Top 5 Men’s Players Not On A Club Roster This Year

These five players will be sorely missed.

While headlines are often focused on which new players join a club each season, the losses can be just as influential. Below is a list of the five male players whose absence will have the biggest impact on their previous team.

George Stubbs (Ironside): Year Off

Photo: William "Brody" Brotman --
Photo: William “Brody” Brotman —

Stubbs needs no introduction, but he deserves one. One of the best players in the world, George Stubbs has absolutely dominated games since his college days at Harvard (and probably before). He captained the inaugural NexGen tour, was one of the chief factors behind Ironside’s dominance over the past five years, and captained Team USA at the World Games in 2013.

However, Stubbs has chosen to take a year off, and his departure coincides with that of many other Ironside stalwarts, including Matt Rebholz and co-captain Russell Wallack. Ironside has done a great job of reloading their roster, and has at times this season looked like the dominant team of the past few seasons. But with Stubbs, Ironside not only would have one of the best defenders and forehand hucks in the game, but also a fantastic team leader. Perhaps he’ll return next season, perhaps he won’t. Ironside would surely take him, though.

Photo: Jolie J. Lang  --
Photo: Jolie J. Lang —

Mark Lloyd (GOAT): Injured

Stubbs and Lloyd are the clear 1-2 here. Lloyd is (debatably) a top 5 player in the world, and his torn ACL is devastating for GOAT. Not quite as devastating as it appeared at first (see U.S. Open), but a major setback nonetheless.

Lloyd can do it all: form a terrifying handler duo with Derek Alexander, dominate with under cuts, or, more often than not, burn his defender deep. GOAT’s premier deep threat, Lloyd opened up the field and demanded the other team’s best deep defender. With him, GOAT could have been looking at a number one seed at Nationals; without him, they failed to earn a bid for their region.


Jared Inselmann (Chain Lightning): Retired

Photo: Pete Guion  --
Photo: Pete Guion —

The unquestioned field marshall of Chain’s offense the past few years, Inselmann has retired from Men’s ultimate for the 2015 season. Chain is clearly already feeling the effects of his departure. After a long stint on Ring of Fire, Inselmann made the switch to regional rival Chain Lightning three years ago, immediately making an impact in their offense. Now, Chain’s stranglehold (along with Ring) of the Southeast region may very well be at an end, as Florida United has looked the better team this year.

Obviously Chain lost others that contributed to this “down year” (names like Spiva, Liu, Wilson, and Hollingworth), but other than Spiva—who is playing with Truck this year—none seem to be as missed as Inselmann. An easy reset with a quick trigger-finger, Inselmann fit the Chain mold to a T, and formed a formidable handler duo with Tyler Conger. We’ll have to wait until Regionals to see if Chain can salvage a bid to Natties without him.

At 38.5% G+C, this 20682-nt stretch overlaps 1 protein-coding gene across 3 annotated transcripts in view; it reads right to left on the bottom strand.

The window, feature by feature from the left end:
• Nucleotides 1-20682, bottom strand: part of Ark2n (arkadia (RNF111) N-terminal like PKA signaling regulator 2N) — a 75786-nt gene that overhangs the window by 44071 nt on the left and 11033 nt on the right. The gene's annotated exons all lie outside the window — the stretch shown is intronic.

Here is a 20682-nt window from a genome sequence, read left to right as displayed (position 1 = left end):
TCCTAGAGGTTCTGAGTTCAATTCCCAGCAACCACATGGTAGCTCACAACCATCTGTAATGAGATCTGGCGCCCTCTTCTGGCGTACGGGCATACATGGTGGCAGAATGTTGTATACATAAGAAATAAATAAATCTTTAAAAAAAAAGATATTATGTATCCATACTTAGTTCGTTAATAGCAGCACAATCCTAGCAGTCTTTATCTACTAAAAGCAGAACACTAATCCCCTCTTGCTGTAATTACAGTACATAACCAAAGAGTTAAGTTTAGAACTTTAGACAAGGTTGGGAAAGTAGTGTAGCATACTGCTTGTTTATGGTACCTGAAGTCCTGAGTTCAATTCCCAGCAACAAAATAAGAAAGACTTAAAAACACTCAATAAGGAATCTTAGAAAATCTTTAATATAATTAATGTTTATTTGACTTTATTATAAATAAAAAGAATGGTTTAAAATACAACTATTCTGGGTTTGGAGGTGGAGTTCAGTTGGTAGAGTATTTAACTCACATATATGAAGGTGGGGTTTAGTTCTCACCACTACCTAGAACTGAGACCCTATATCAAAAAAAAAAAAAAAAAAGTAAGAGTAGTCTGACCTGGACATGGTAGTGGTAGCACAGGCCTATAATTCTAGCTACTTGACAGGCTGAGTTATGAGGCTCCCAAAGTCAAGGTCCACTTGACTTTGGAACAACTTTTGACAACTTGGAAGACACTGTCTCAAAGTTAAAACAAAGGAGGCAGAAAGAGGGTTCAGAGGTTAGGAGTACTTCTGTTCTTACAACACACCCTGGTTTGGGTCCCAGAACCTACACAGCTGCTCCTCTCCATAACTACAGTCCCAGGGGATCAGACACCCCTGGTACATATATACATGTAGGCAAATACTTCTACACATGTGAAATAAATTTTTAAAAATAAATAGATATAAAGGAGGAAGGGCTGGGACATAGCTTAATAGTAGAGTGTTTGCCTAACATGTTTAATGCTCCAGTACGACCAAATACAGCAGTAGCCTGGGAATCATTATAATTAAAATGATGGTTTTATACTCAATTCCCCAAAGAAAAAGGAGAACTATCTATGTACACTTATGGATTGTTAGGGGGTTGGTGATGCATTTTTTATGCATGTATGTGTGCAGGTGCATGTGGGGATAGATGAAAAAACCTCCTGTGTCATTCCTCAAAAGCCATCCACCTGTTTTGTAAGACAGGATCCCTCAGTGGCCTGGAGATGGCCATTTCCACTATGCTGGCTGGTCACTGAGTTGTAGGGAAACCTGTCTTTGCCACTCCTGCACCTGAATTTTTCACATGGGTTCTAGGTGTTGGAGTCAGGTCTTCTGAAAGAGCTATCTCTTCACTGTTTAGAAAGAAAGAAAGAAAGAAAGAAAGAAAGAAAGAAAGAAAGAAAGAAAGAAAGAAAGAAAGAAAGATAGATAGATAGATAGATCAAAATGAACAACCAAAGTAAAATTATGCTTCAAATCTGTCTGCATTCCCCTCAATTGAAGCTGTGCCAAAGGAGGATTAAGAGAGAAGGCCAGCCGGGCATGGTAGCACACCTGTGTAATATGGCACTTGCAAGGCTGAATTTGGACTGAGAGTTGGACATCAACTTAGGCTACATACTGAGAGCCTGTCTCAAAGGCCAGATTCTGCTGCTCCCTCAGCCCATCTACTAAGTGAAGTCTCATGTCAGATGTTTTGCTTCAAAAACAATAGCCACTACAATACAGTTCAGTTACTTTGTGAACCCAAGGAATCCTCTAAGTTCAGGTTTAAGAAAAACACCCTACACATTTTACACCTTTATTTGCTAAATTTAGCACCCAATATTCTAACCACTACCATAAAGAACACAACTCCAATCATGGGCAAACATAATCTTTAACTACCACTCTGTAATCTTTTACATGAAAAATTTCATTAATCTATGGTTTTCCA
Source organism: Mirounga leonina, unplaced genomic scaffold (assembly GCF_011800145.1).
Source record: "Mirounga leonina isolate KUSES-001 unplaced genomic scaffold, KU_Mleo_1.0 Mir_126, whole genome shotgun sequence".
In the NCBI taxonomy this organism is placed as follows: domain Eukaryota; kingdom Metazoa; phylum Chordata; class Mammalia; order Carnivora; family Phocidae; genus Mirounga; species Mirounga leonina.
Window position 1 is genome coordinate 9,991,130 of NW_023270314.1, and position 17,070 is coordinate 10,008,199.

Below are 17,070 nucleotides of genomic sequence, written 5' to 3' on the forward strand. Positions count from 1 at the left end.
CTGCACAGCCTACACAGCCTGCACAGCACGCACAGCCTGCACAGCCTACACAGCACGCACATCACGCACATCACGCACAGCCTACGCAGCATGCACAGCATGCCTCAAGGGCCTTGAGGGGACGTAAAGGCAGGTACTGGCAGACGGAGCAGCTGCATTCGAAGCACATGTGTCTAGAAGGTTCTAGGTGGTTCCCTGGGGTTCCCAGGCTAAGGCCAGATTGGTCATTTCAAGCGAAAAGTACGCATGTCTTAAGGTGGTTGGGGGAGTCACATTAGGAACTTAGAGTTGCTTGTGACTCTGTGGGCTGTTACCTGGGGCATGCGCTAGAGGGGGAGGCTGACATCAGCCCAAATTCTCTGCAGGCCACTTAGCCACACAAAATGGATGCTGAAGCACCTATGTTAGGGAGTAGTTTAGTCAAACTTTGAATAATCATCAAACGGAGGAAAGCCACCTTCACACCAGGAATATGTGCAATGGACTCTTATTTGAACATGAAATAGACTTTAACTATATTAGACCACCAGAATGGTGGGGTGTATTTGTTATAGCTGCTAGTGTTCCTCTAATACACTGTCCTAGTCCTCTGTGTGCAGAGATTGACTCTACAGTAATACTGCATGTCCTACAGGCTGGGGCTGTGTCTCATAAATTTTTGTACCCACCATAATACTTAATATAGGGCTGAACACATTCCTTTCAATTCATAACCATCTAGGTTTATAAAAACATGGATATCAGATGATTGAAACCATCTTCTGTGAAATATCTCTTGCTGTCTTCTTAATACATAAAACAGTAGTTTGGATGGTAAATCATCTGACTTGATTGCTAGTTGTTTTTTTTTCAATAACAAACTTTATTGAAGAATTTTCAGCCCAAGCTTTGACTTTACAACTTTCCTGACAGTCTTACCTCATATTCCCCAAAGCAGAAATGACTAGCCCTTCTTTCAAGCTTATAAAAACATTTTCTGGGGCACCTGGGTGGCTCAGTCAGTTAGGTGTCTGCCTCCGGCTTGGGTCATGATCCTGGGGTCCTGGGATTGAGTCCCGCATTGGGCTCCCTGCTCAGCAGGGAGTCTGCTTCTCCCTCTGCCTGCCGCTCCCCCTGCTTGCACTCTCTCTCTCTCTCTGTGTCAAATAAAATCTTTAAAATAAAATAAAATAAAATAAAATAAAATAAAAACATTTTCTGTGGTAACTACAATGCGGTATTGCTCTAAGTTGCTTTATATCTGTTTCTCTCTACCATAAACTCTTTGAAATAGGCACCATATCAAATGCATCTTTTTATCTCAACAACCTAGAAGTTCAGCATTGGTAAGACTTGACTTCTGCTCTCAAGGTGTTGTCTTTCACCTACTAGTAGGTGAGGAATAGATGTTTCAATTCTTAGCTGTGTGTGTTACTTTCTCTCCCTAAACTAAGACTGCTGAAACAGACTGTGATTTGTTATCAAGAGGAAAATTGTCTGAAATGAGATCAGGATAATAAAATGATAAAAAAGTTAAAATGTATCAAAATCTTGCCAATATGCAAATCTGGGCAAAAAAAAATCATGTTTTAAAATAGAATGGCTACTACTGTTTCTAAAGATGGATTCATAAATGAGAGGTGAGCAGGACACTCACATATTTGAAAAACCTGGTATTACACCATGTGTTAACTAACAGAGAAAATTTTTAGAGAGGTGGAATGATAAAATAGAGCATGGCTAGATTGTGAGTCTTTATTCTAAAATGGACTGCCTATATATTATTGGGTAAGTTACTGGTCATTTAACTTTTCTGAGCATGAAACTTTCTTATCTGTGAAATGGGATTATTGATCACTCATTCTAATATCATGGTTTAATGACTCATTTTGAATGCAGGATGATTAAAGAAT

Photo: Christina Schmidt  --
Photo: Christina Schmidt —

Aaron Honn (Rhino): Year Off

Perhaps the best young player in the world that has played no competitive ultimate the past couple years, Honn was an absolute beast for Oregon and Rhino for a couple years. A huge target, Honn had freakish athleticism that made him both a premier deep defender and threat. But after his 2013 club season with NexGen and Rhino, Honn left to study abroad and hasn’t played since.

Rumors are that he has moved to Tennessee, but there’s no telling when we might see him grace an ultimate field again. I have no doubt, however, that when he does, he’ll dominate just like he used to.

Brodie Smith (Doublewide): Injured

Brodie Smith and Jimmy Mickle.
Photo by Daniel Thai —

Brodie Smith may be the best player never to achieve greatness at the club level. Injury after injury has left the hard-throwing Smith on the sidelines or at less than 100% nearly every year. A torn ACL, suffered during the AUDL season, has him on the sidelines of the Club Division this year.

Smith was far and away the most dominant player in college during his final two seasons at Florida, where he won a College Championship. He also has multiple Club Championship rings with Doublewide (2012) and Johnny Bravo (2014), though he was forced into being a role player for both, largely due to injuries. If he can truly get healthy (and that’s a big if), he still has the physical tools to be one of the country’s great players.

Honorable Mentions

Andrew Hollingworth (Chain Lightning): Year Off
Matt Rebholz (Ironside): Injured (Coaching)
Brian Garcia (Ironside): Retired
Chris Hancock (Rhino): Injured
Tyler Kinley (Sockeye): Injured
Camden Allison-Hall (Rhino): Injured

An earlier version of this article listed Asa Wilson as unrostered. That was incorrect. He is playing in the Mixed Division with Bucket this year.

  1. Charlie Enders

    Charlie discovered ultimate his freshman year of high school after he was cut from all the other sports. He lives in St Paul, MN, and you can follow his bad tweets @Endersisgame.

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